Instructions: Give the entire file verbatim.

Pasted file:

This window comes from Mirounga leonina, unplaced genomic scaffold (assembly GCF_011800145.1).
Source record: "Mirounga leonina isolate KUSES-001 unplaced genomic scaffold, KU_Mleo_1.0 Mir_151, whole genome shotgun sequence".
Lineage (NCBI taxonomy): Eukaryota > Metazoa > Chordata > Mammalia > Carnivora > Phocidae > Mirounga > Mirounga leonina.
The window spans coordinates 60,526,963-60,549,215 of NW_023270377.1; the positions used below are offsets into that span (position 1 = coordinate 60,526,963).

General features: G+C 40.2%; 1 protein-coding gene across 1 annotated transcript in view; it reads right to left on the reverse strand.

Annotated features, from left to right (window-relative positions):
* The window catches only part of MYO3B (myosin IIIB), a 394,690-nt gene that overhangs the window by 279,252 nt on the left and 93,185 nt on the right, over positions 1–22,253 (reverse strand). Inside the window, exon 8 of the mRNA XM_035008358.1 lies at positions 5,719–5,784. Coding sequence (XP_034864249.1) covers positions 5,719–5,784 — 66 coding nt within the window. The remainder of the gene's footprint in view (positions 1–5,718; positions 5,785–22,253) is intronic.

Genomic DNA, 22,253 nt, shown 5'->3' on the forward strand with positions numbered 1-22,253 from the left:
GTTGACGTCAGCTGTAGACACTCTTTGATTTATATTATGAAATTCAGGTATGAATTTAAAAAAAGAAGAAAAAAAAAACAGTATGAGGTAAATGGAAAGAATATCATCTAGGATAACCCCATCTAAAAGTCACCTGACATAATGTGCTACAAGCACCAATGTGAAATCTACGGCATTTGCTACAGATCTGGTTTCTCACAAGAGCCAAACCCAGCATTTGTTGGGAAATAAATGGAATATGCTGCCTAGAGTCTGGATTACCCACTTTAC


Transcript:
This window comes from Mirounga leonina, unplaced genomic scaffold (assembly GCF_011800145.1).
Source record: "Mirounga leonina isolate KUSES-001 unplaced genomic scaffold, KU_Mleo_1.0 Mir_151, whole genome shotgun sequence".
Lineage (NCBI taxonomy): Eukaryota > Metazoa > Chordata > Mammalia > Carnivora > Phocidae > Mirounga > Mirounga leonina.
The window spans coordinates 60,526,963-60,549,215 of NW_023270377.1; the positions used below are offsets into that span (position 1 = coordinate 60,526,963).

General features: G+C 40.2%; 1 protein-coding gene across 1 annotated transcript in view; it reads right to left on the reverse strand.

Annotated features, from left to right (window-relative positions):
* The window catches only part of MYO3B (myosin IIIB), a 394,690-nt gene that overhangs the window by 279,252 nt on the left and 93,185 nt on the right, over positions 1–22,253 (reverse strand). Inside the window, exon 8 of the mRNA XM_035008358.1 lies at positions 5,719–5,784. Coding sequence (XP_034864249.1) covers positions 5,719–5,784 — 66 coding nt within the window. The remainder of the gene's footprint in view (positions 1–5,718; positions 5,785–22,253) is intronic.

Genomic DNA, 22,253 nt, shown 5'->3' on the forward strand with positions numbered 1-22,253 from the left:
GTTGACGTCAGCTGTAGACACTCTTTGATTTATATTATGAAATTCAGGTATGAATTTAAAAAAAGAAGAAAAAAAAAACAGTATGAGGTAAATGGAAAGAATATCATCTAGGATAACCCCATCTAAAAGTCACCTGACATAATGTGCTACAAGCACCAATGTGAAATCTACGGCATTTGCTACAGATCTGGTTTCTCACAAGAGCCAAACCCAGCATTTGTTGGGAAATAAATGGAATATGCTGCCTAGAGTCTGGATTACCCACTTTAC